Assessment - Hospital discharge

Getting better joined-up systems between hospitals, primary care services (GPs), and social care


There can be delays when a customer is ready for hospital discharge and their care package and personal budget need re-instatement or commencement. Delays can be due to the following reasons: transfer of paperwork between hospital, GP, and social care teams; late assessments; unavailable suitable services; Continuing Healthcare (CHC) disputes can arise and hospital staff may not have had joint training on the roles expected of them in the NHS Framework on CHC; and choice of accommodation rights can become confused if the local rate has been set arbitrarily.



What are the outcomes we want to achieve?

In Hospital

  • No long-term decisions are made immediately following hospital admissions
  • The person along with their family and/ or carer are involved in all discussions and decisions about their hospital discharge arrangements and ongoing care and support
  • They know who is the lead professional is coordinating the hospital discharge and how to contact them while in hospital
  • All professionals involved are working in partnership and have spoken together with the person to plan how to best meet their needs


  • The person, their family and/ or carer understand the options available and have been given time to consider these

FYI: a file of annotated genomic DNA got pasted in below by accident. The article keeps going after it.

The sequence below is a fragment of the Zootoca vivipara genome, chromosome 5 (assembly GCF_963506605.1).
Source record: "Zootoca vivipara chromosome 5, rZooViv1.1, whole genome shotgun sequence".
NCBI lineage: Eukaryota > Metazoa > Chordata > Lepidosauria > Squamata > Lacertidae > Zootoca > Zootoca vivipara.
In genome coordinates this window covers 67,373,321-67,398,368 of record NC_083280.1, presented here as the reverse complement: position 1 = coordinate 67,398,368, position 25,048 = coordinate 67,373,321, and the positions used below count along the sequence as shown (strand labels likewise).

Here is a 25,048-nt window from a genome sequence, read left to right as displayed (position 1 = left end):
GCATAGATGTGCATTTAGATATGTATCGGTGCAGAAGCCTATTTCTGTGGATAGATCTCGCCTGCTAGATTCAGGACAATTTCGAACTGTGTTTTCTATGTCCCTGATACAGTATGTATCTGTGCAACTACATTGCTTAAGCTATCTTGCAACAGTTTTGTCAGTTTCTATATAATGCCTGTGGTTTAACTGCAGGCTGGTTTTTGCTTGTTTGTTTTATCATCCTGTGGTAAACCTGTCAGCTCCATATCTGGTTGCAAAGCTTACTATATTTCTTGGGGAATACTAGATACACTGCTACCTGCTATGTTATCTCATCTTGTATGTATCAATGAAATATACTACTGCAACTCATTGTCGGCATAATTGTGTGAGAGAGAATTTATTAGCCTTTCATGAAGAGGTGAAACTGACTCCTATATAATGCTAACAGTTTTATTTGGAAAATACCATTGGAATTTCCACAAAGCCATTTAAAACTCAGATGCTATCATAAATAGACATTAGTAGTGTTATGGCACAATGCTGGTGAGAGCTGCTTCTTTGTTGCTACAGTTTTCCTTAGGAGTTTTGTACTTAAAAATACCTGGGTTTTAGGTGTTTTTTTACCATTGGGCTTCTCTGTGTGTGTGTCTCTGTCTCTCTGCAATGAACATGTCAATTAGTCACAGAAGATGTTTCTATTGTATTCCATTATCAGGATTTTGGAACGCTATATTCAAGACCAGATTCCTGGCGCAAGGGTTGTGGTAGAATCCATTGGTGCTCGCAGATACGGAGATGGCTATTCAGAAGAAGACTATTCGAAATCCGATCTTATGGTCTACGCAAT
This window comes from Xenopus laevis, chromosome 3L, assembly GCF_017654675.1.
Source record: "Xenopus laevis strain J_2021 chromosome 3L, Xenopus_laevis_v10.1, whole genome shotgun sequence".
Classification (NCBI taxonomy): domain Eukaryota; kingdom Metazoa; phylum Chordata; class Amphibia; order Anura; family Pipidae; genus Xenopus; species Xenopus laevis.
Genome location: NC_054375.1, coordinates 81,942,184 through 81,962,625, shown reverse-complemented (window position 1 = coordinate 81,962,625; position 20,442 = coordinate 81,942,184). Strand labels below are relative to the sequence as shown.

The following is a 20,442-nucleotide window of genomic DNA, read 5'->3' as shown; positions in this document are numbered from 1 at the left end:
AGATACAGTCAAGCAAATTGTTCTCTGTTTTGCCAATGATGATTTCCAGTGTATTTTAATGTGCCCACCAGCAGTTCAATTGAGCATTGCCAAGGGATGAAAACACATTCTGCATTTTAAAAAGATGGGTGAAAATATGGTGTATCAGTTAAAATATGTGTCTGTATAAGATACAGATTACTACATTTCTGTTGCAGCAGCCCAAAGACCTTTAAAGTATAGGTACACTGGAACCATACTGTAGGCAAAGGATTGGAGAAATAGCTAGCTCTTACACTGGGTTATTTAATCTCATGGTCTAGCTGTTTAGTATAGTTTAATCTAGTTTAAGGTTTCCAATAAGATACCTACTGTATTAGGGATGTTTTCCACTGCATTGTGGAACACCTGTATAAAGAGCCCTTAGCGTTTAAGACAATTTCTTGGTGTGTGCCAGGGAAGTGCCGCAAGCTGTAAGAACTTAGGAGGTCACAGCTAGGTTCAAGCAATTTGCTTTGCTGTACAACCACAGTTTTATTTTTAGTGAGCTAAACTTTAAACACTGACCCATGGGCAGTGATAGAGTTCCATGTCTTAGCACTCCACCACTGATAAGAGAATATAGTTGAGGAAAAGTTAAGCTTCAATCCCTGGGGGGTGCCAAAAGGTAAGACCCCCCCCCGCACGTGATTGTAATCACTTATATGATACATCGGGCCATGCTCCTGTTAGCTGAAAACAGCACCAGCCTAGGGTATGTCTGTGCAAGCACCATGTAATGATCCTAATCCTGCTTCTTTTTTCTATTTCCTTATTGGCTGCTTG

• Where appropriate the person has the option of being discharged to a more supportive environment such as an NHS funded or LA funded interim bed to give them a little more time to make a decision about long-term care and support
  • The person understands the local offer of services available to help them regain their independence


  • All parties have agreed the discharge plan and developed a short-term support plan
  • The agreed care and supports are in place when the person returns home
  • The person is able to be discharged from hospital when it is safe to do so


What tools and resources do we need to do a good job? What are the steps we have to go through?


  • The person's medical records, clinical management plan and previous assessments if relevant
  • A range of information and advice about the range of care and support options available locally, how the system works, how to access them and how to raise concerns
  • Specific information and advice on the reablement offer available and the benefits of this approach
  • A range of information to enable people to self-manage their own conditions


  • Copies of assessment, support planning and financial assessment forms and continuing healthcare checklist
  • Modular short-term assessment and support plan, that:
    • Clearly identifies short-term care and support needs
    • Clearly identified potential for reablement
    • Identifies the person's circle of support and how it can be utilised and strengthened
    • Enables agreement on:
      • Short term targets and outcomes
      • Risks
      • Risk enablement plans
  • If likely to need ongoing support following reablement